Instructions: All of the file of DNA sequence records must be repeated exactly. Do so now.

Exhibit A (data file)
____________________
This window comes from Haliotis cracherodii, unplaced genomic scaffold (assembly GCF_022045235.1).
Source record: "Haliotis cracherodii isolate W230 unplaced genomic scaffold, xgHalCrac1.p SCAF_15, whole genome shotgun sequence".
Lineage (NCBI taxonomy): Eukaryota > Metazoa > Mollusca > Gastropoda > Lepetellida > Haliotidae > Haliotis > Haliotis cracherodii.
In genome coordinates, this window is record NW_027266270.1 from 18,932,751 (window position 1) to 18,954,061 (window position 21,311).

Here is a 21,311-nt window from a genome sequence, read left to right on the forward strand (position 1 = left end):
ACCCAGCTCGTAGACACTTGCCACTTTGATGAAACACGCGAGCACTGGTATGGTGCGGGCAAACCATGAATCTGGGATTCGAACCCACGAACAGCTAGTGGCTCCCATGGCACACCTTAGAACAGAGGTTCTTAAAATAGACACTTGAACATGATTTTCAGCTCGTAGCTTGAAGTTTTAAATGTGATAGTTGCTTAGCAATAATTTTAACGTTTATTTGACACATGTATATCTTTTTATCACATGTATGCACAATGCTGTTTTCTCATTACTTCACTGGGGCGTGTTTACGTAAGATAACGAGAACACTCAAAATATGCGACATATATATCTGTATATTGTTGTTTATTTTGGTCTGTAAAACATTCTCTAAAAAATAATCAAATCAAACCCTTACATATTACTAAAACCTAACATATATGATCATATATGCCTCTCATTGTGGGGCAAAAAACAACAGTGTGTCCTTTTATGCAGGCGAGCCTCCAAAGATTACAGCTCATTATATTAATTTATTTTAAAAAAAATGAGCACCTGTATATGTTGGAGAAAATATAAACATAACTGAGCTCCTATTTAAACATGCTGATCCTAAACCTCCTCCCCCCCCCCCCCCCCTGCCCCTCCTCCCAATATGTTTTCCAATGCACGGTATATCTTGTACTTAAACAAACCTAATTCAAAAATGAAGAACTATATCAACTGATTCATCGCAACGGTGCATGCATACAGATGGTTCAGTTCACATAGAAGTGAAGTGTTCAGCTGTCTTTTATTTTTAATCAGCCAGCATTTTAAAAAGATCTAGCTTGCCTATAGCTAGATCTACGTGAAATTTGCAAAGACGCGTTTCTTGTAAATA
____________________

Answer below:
This window comes from Haliotis cracherodii, unplaced genomic scaffold (assembly GCF_022045235.1).
Source record: "Haliotis cracherodii isolate W230 unplaced genomic scaffold, xgHalCrac1.p SCAF_15, whole genome shotgun sequence".
Lineage (NCBI taxonomy): Eukaryota > Metazoa > Mollusca > Gastropoda > Lepetellida > Haliotidae > Haliotis > Haliotis cracherodii.
In genome coordinates, this window is record NW_027266270.1 from 18,932,751 (window position 1) to 18,954,061 (window position 21,311).

Here is a 21,311-nt window from a genome sequence, read left to right on the forward strand (position 1 = left end):
ACCCAGCTCGTAGACACTTGCCACTTTGATGAAACACGCGAGCACTGGTATGGTGCGGGCAAACCATGAATCTGGGATTCGAACCCACGAACAGCTAGTGGCTCCCATGGCACACCTTAGAACAGAGGTTCTTAAAATAGACACTTGAACATGATTTTCAGCTCGTAGCTTGAAGTTTTAAATGTGATAGTTGCTTAGCAATAATTTTAACGTTTATTTGACACATGTATATCTTTTTATCACATGTATGCACAATGCTGTTTTCTCATTACTTCACTGGGGCGTGTTTACGTAAGATAACGAGAACACTCAAAATATGCGACATATATATCTGTATATTGTTGTTTATTTTGGTCTGTAAAACATTCTCTAAAAAATAATCAAATCAAACCCTTACATATTACTAAAACCTAACATATATGATCATATATGCCTCTCATTGTGGGGCAAAAAACAACAGTGTGTCCTTTTATGCAGGCGAGCCTCCAAAGATTACAGCTCATTATATTAATTTATTTTAAAAAAAATGAGCACCTGTATATGTTGGAGAAAATATAAACATAACTGAGCTCCTATTTAAACATGCTGATCCTAAACCTCCTCCCCCCCCCCCCCCCCTGCCCCTCCTCCCAATATGTTTTCCAATGCACGGTATATCTTGTACTTAAACAAACCTAATTCAAAAATGAAGAACTATATCAACTGATTCATCGCAACGGTGCATGCATACAGATGGTTCAGTTCACATAGAAGTGAAGTGTTCAGCTGTCTTTTATTTTTAATCAGCCAGCATTTTAAAAAGATCTAGCTTGCCTATAGCTAGATCTACGTGAAATTTGCAAAGACGCGTTTCTTGTAAATA